Last week the U.K. lost an OBE recipient, a beloved entertainer, and, most poignantly, a voice that represented millions of people's childhoods. Bernard Cribbins enjoyed a 75-year career that spanned the genres of comedy, drama, and children's programming.
Bernard was born in Oldham, near Manchester, England, on Dec. 29, 1928. The acting bug hit at 14 when he began an 8-year run with a local repertory company. In 1956, he made his West End debut in a musical production of A Comedy of Errors. Leading roles in plays such as Salad Days followed. Stage performances opened doors to small television and film roles in the 1950s. In the 60s, Cribbins co-starred in comedy caper movies with stars like Peter Sellers and David Niven; he also featured in two of the popular bawdy Carry On film series of that era, Carry On Jack and Carry On Spying. He even appeared as barman Felix Forsythe in the 1972 Alfred Hitchcock thriller, Frenzy.
A true all-around performer, Bernard tapped into his musical background to become a recording artist with producer George Martin (yes, the Beatles' George Martin!) Cribbins hit the U.K. Top Ten in 1962 with the release of two novelty singles, "Hole in the Ground" and "Right Said Fred." (Fun fact: The band Right Said Fred, of "I'm Too Sexy" fame, are named for that tune.)
In the mid-60s and early 70's that Mr. Cribbins got a foothold in the children's entertainment field. He starred in the 1970 film The Railway Children, based on the classic story by Edith Nesbit. Bernard played Albert Perks, the station porter who befriends the Waterbury children. From 1973 to 75, he narrated and performed all the voices for The Wombles, a BBC stop-action animated television program about possum-like creatures living underground and recycling rubbish.
But it was most likely his three-decades-long stint on the BBC children's program Jackanory, sort of a Reading Rainbow predecessor if you will, that cemented Cribbins's reputation as a preeminent children's entertainer. Between 1965 and 1996, Bernard made over 100 appearances reading stories ranging from The Wizard of Oz and Charlie and the Chocolate Factory to Wind in the Willows and The Hobbit. His secret was simple: "All you have to do is look down the lens, find one child, and talk to that child. And you pull them in." So treasured was he that in 2009 Mr. Cribbins was the recipient of a special BAFTA for his outstanding creative contribution to the children's entertainment industry.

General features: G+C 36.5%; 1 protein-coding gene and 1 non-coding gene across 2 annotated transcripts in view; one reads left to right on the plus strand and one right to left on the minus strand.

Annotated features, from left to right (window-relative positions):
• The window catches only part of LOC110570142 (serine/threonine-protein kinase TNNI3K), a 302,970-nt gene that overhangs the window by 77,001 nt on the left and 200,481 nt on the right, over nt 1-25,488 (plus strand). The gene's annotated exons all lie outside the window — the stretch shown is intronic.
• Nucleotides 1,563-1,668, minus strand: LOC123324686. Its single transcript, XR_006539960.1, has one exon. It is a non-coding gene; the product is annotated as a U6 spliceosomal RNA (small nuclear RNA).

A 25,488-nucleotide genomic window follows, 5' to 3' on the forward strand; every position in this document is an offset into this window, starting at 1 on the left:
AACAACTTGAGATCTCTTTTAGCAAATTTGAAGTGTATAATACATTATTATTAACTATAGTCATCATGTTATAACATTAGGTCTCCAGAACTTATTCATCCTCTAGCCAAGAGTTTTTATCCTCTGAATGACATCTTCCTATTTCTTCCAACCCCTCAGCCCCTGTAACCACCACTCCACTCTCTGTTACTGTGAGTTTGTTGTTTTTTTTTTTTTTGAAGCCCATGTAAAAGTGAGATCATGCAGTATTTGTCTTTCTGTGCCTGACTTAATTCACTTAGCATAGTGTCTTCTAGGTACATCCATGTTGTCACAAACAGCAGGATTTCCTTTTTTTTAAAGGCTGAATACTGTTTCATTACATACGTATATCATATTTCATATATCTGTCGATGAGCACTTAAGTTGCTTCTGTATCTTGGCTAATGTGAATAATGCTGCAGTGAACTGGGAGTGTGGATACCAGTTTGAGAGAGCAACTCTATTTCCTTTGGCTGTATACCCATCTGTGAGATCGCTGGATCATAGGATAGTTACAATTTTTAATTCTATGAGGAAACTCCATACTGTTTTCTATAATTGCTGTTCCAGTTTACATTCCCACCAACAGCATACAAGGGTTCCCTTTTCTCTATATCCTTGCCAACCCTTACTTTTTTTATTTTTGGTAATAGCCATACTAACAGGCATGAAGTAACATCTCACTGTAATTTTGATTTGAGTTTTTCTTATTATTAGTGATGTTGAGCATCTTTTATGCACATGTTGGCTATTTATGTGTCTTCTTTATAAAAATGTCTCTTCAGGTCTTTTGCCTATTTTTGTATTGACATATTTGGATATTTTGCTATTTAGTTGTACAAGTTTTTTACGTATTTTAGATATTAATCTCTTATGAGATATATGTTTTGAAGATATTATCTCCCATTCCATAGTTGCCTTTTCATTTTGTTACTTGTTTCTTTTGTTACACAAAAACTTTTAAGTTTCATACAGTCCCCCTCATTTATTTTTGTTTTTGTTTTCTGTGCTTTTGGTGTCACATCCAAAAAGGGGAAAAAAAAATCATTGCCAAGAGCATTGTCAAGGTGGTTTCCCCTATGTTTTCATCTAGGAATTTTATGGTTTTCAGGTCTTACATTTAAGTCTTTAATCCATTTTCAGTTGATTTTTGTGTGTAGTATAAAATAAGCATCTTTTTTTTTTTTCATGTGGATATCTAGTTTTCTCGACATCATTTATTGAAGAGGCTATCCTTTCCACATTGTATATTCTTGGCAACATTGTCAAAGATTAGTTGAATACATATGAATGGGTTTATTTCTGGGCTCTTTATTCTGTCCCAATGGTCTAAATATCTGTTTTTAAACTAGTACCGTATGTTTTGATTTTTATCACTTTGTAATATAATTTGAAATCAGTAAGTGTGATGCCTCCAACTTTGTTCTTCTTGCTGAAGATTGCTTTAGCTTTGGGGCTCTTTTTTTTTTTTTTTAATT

As for his history with the Doctor Who universe, Mr. Cribbins first appeared in the 1966 movie Daleks' Invasion Earth 2150 A.D., with Peter Cushing as the Doctor, Bernard played companion and police constable Tom Campbell, who entered the Tardis by mistake in the pursuit of a robber.
After a 40-year hiatus, Cribbins "regenerated" as Wilf Mott, amateur astronomer and the grandfather of Doctor's companion Donna Noble (Catherine Tate). His return made him the first actor to travel in the Tardis as two different characters and earned him many new fans.
He played this recurring role from 2007-2010, and Mr. Cribbins was confirmed to be filming scenes on the upcoming Doctor Who 60th anniversary special just a few months before his death. (With a release date of November 2023, it will most likely serve as his last appearance on screen.) A wave of moving tributes immediately followed news of the death of Bernard Cribbins. Russell T. Davies, Doctor Who showrunner at the time of Bernard's tenure as Wilf, posted on Instagram about his dear colleague and friend, saying it all so simply.
“I’m so lucky to have known him. Thanks for everything, my old soldier. A legend has left the world.”
Mr. Cribbins was 93 years old. May his memory be a blessing.